FRANKFURT -- Volkswagen Group and Fiat Chrysler Automobiles could face penalties of up to 1.83 billion euros ($2.08 billion) and 746 million euros, respectively, if they fail to meet the European Union's emissions targets set for 2021, according to AlixPartners.
The study by the consulting firm, which was published on Wednesday, shows how hard it is for carmakers to meet European rules for cutting average fleet emissions for passenger cars to 95 grams of carbon dioxide per kilometer by 2021.
AlixPartners forecast the size of potential penalties based on the vehicle emissions levels reported by automakers at the end of 2017. Since then, major carmakers have reduced CO2 emissions through higher sales of electric and hybrid vehicles.
VW Group said it plans to comply with the European rules while FCA has said it will pursue the cheapest option for complying with the rules, a step which may include paying fines.
Volvo and Toyota are the only major carmaking groups that do not face penalties, and could sell their surplus emission credits to other automakers, the study showed.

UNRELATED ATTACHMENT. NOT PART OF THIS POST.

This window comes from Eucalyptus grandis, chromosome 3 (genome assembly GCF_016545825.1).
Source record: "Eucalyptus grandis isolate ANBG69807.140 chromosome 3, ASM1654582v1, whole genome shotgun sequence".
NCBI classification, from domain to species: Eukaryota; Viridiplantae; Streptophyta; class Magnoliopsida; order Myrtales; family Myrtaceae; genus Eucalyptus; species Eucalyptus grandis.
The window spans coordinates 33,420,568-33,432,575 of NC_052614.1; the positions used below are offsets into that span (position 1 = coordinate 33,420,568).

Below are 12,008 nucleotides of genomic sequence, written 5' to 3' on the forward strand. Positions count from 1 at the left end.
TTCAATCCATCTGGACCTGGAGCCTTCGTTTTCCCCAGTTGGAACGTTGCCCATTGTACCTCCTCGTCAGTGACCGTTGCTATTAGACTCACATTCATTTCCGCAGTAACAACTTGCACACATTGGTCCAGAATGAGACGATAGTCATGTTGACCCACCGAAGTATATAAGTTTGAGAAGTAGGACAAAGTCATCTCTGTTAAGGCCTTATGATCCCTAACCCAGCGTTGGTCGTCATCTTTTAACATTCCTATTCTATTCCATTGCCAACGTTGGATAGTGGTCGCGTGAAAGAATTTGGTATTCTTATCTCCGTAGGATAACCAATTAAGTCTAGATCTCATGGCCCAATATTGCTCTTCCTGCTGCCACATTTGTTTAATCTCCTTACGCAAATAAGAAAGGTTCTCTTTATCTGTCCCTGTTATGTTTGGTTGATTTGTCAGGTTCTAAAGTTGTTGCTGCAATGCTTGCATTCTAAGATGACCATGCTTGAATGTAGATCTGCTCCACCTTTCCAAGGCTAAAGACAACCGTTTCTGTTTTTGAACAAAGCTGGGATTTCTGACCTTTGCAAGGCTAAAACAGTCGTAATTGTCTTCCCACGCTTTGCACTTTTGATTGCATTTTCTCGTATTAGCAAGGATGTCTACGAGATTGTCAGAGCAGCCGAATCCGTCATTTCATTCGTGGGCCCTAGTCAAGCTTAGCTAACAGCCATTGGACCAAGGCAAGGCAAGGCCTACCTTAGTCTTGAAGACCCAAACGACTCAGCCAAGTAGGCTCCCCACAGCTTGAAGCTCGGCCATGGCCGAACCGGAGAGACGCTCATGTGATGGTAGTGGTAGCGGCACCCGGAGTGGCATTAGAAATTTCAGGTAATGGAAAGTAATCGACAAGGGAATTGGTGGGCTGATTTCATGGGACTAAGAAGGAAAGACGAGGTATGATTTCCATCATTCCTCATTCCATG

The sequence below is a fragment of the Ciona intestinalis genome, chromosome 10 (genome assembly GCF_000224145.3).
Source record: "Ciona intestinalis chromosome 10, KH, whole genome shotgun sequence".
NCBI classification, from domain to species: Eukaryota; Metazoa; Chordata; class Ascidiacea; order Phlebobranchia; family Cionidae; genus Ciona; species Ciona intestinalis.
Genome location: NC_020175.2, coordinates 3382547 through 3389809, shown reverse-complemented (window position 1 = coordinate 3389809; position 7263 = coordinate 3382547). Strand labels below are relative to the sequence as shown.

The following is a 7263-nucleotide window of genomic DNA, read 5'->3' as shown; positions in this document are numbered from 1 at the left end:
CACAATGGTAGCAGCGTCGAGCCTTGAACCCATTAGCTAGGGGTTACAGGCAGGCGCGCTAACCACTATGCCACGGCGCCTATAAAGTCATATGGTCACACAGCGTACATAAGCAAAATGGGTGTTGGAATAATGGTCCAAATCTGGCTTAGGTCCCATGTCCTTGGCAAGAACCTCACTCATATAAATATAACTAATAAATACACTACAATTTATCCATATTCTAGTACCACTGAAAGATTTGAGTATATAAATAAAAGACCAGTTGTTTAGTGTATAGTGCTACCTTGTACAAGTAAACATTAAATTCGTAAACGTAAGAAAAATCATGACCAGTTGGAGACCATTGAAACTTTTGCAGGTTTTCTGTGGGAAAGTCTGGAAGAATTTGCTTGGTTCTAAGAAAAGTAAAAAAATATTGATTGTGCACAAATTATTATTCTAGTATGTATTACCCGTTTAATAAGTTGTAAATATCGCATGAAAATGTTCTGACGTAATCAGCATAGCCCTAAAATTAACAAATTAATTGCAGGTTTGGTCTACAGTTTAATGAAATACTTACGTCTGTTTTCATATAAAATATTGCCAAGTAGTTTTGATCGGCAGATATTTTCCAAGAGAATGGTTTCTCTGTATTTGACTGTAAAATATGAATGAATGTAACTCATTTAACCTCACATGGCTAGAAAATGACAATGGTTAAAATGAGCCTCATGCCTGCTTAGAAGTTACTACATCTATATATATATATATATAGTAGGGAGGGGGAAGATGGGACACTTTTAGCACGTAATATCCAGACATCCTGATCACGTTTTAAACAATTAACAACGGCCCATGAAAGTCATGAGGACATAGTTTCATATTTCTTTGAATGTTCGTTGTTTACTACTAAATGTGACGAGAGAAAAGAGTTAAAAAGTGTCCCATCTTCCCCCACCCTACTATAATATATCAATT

VW Group faces the biggest fine because it is Europe's biggest automaker by market share at 24.3 percent, according to industry group ACEA. To meet European Union emissions rules it plans to mass produce electric cars starting next year.
"If you build heavier cars and have a large market share of diesels you have some homework to do if you want to mitigate possible penalties," said Elmar Kades, managing director at AlixPartners. "Customers are switching to gasoline and this needs to be compensated with electrification and or hybridization."
In its Global Automotive Outlook study, AlixPartners said that car sales will stagnate or decline in the next three years, hitting the margins of suppliers and automakers, particularly those balancing sales of electric and combustion engine cars.
Designing and building both combustion engine and full-electric cars simultaneously costs automakers $2.3 billion per platform per year, the study said.
"One of the most dramatic developments is that demand is stagnant or falling, while investments are at an all time high," Kades said. "To counter margin deterioration we see comprehensive cost-cutting measures across the board."